Education: B.A., Biology, Carleton College 1999; Ph.D., Evolutionary Biology, Indiana University 2004
I am fascinated by biological diversity and by the simultaneous operation of adaptive and non-adaptive evolutionary processes within organisms, populations, and lineages. Sexual reproduction, with all its complexities, encompasses all of these interests. In particular, I am interested in using comparisons of sexual and asexual individuals, lineages, and genomes to better understand the advantages and disadvantages of sexuality, evolutionary constraints that limit asexual success, and why sex persists in some natural populations but not others.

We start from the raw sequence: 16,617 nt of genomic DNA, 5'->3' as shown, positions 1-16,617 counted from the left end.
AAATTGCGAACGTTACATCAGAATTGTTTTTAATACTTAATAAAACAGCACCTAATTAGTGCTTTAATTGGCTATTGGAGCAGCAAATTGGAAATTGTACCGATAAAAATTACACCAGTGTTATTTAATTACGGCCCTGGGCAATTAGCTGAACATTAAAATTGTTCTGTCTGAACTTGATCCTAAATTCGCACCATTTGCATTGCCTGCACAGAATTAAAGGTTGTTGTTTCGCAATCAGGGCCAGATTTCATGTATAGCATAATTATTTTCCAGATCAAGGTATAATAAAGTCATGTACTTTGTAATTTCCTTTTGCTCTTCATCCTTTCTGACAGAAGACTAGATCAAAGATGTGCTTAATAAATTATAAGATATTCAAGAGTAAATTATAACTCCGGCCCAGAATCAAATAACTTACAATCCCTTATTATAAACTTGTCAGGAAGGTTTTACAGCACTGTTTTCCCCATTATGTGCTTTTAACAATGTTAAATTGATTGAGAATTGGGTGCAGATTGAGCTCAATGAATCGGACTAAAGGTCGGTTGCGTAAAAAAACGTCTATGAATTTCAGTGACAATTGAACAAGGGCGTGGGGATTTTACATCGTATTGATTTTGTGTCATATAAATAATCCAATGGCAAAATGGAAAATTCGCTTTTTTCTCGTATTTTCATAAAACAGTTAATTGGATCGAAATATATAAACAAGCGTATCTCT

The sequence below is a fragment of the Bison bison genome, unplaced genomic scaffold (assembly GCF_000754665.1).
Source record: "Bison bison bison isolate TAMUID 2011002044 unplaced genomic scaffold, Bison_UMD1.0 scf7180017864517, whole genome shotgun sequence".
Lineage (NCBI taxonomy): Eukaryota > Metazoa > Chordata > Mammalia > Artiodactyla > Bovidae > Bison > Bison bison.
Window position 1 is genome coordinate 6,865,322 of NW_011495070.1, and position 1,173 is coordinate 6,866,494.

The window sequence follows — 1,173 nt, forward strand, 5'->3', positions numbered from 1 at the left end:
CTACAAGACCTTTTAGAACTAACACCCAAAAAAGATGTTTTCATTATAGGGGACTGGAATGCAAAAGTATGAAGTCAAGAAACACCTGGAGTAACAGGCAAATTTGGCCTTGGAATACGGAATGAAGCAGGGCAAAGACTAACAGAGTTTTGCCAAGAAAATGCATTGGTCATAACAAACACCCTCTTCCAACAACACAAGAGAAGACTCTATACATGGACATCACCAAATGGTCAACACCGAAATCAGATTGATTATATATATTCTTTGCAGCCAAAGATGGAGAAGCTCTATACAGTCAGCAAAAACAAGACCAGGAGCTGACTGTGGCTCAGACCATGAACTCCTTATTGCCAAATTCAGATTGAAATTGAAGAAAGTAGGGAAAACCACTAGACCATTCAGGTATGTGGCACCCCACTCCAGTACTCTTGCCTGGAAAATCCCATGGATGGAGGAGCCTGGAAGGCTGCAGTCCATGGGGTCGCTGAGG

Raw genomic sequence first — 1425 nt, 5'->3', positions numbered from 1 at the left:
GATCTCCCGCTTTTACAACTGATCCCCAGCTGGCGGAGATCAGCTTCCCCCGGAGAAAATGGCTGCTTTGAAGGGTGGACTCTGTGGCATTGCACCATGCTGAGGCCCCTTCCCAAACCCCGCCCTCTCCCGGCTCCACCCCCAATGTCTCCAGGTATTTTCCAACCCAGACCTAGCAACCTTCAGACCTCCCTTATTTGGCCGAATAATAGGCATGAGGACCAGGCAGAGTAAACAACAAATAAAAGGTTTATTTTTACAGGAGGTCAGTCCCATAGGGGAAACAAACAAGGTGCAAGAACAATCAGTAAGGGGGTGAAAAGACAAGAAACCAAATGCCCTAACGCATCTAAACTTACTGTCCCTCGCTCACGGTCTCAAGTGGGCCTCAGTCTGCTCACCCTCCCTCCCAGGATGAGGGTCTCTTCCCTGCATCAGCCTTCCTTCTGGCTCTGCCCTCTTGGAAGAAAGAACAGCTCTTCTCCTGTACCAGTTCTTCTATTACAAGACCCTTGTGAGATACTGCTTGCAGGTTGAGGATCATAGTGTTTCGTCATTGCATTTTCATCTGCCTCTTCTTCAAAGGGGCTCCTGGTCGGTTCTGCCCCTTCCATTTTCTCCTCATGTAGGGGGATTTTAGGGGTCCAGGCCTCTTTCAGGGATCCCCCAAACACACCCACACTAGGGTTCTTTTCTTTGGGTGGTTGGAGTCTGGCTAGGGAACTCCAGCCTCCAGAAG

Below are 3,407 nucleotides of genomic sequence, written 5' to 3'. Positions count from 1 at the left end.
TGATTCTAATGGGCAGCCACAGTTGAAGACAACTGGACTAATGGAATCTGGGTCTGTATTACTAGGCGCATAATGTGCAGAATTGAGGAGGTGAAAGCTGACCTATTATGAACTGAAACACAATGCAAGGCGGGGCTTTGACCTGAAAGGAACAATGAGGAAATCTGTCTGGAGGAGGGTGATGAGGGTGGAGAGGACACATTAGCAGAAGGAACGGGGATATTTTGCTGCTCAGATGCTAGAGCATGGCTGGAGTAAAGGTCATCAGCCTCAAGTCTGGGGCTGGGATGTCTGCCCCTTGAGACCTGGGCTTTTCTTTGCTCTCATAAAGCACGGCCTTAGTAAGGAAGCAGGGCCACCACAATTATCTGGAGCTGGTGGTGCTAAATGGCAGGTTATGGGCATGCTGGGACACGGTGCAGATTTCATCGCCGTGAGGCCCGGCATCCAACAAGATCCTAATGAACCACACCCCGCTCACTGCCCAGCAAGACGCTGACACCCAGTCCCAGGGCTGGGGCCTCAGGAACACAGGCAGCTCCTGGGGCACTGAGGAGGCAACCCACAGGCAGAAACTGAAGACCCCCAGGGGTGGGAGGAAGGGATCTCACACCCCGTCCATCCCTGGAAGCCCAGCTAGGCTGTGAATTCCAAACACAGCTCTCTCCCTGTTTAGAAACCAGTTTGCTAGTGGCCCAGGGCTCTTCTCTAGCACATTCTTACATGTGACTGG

Because sex is distinguished from asexual reproduction by the production of genetically variable offspring, a deeper understanding of the benefits of sex will help illuminate the value of diversity within and among populations, species, and ecological communities. More broadly, our research program is relevant to scientists who use our snail study system as a model for ecotoxicology, host-parasite coevolution, and the causes and consequences of biological invasions. Our lab group is also very committed to training, mentoring, and community engagement, with the broader goal of increasing the equitability and inclusiveness of science. We approach this goal in a variety of ways, from our award-winning partnership with the National Center for Science Education leading a grassroots effort to develop science booster clubs to regular collaborations with biology students at a local high school to our central role in organizing the annual Iowa City Darwin Day celebration.